Mr. LISLEVAND: Right. Double strings, they're all gut strings, and they're all played with the very fingertip; no nails, no plastic strings. It's a really very organic and even would say very sensual way of producing sound somehow. There is nothing between the physical body and the instrument itself.

HANSEN: And explain the music you're going to play for us.

Mr. LISLEVAND: Well, this is all music based on what we call basso spinato(ph), obstinate(ph) basses. So there is a very simple line, which isn't a bass or which is in a harmony. At this point this line is a kind of descending variation.

Something like this...

(Soundbite of music)

HANSEN: So it's like a repeating pattern.

Mr. LISLEVAND: It's yeah, exactly. I mean, one could say kind of a blues pattern, actually. But it's, well, it's a different aesthetic. But upon these, the composer, they wrote variations that probably would have been also played not as compositions but improvised at periods.

HANSEN: Let's hear what you're going to do.

(Soundbite of music)

HANSEN: Rolf Lislevand playing his baroque guitar here in Studio 4A. What was the piece you just played for us?

Mr. LISLEVAND: We heard part of Hakaras, which was a Spanish dance, followed by the Passacaglia Andaluz, which is some kind of more actual improvisation on the same basis.

HANSEN: It's music that works so best in an intimate kind of setting. I mean it's perfect obviously for hearing a recording of it because you could stick your headphones on and be lost in your own world. But how do you keep that intimacy in a studio?

Mr. LISLEVAND: Well, I think all music needs intimacy and like modern music, even, I would say even like rock music, it uses intimacy. What people do today is that we use amplifiers and we come, we come very close to the music. I mean even a stadium rock concert with 40,000 people, you're very close to the instrument because it's all amplified so it's all up front, you know, with big screens and everything, you're very close to it. In the (unintelligible) instruments and in the 17th century, that was actually the same thing. People were use to sitting like around the table listening to music and the public were no, seldom more than 12 or 15 people, which allowed the same type of intimacy. If I would play as I do now just in front of you, the sound impact and the kind of closeness and everything is really present.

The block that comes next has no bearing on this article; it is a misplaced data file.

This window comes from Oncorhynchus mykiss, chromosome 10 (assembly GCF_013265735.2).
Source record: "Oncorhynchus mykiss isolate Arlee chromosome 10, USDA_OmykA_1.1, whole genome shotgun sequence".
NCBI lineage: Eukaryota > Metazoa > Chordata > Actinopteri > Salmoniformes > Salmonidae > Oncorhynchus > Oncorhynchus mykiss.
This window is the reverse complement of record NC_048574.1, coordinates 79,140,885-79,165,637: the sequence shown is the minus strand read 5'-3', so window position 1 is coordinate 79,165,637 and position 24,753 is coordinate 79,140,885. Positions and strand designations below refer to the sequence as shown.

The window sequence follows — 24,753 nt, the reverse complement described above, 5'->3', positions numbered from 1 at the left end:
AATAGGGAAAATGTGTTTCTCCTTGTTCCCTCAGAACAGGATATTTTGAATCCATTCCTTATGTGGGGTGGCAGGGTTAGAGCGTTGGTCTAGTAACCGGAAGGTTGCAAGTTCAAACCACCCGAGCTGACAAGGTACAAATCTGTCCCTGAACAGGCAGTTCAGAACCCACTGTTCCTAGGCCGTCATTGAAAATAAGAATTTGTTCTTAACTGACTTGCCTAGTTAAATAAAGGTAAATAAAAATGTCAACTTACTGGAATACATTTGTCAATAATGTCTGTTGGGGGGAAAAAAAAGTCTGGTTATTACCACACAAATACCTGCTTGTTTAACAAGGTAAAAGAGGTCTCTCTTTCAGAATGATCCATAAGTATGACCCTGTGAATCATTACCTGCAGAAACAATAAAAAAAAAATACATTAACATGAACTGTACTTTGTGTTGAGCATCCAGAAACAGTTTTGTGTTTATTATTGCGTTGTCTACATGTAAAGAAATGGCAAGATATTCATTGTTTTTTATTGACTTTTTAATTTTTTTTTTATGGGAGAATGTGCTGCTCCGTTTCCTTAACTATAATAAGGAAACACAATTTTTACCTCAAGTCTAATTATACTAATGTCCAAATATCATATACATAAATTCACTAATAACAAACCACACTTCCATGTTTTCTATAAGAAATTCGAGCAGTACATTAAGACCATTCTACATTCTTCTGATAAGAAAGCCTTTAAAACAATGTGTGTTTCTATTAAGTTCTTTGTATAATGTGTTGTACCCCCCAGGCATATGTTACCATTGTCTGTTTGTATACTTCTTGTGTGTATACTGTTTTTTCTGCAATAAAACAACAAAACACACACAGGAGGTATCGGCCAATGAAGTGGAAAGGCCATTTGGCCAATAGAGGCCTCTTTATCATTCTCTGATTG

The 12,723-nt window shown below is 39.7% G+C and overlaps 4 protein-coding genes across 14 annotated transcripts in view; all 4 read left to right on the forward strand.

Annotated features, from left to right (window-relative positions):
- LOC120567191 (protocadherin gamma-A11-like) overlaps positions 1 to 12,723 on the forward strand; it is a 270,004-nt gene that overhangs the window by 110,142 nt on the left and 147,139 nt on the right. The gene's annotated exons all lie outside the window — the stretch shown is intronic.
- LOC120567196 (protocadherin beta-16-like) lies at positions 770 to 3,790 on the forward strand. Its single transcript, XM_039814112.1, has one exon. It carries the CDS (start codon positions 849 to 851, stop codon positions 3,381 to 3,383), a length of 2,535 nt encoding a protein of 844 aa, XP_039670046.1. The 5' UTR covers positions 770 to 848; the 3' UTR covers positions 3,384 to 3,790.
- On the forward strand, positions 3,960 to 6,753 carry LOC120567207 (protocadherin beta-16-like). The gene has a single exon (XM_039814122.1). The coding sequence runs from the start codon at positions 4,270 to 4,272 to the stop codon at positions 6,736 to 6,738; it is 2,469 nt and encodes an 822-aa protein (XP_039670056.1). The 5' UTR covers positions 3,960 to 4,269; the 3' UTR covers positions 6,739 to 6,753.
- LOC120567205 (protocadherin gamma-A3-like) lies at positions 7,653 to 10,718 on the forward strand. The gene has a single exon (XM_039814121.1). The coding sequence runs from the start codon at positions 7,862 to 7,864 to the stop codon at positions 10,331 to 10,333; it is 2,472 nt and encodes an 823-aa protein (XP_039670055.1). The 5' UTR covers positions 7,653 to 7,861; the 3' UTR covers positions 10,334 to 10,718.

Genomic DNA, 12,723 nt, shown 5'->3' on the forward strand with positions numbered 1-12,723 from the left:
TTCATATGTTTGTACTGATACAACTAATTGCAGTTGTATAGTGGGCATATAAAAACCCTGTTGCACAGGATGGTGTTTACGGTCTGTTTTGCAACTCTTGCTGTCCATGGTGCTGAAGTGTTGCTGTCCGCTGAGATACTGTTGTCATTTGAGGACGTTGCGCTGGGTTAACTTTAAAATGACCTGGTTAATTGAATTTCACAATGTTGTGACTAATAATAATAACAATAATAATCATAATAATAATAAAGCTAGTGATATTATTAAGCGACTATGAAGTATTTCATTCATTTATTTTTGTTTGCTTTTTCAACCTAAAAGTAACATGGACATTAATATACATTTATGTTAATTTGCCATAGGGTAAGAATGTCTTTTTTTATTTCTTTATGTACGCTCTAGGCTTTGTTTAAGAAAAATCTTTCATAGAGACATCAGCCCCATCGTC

So somehow what the studio does, it reconstructs a missing social context for the music.

HANSEN: You have another instrument with you. Well, it looks like a bit lute is what it looks like, but it actually has a very interesting name and I want to make sure I pronounce it properly. It's theorbo.

Mr. LISLEVAND: Theorbo.

HANSEN: Theorbo. Describe it.

Mr. LISLEVAND: It's kind of the king of the lutes. It was a Renaissance lute, half pear shaped instrument with a, with a fingerboard on it. And it became kind of the king with this beautiful long extension allowing another six bass strings to run on the fingerboard. You know, what happened in the beginning of the 17th century was that in all arts became interest in the extremes like light and shadow, like obscurity and light. That's just what the theorbo does. And it is a complete bass range instrument and it is somehow the chiaroscuro part, the dark part of the lute family.

HANSEN: Let us hear that. If you could run, visit the dark side and light side of the instrument.

Mr. LISLEVAND: Yeah, we can go just from the middle of the instrument. If we go down in the range, and come down to a real deep G there.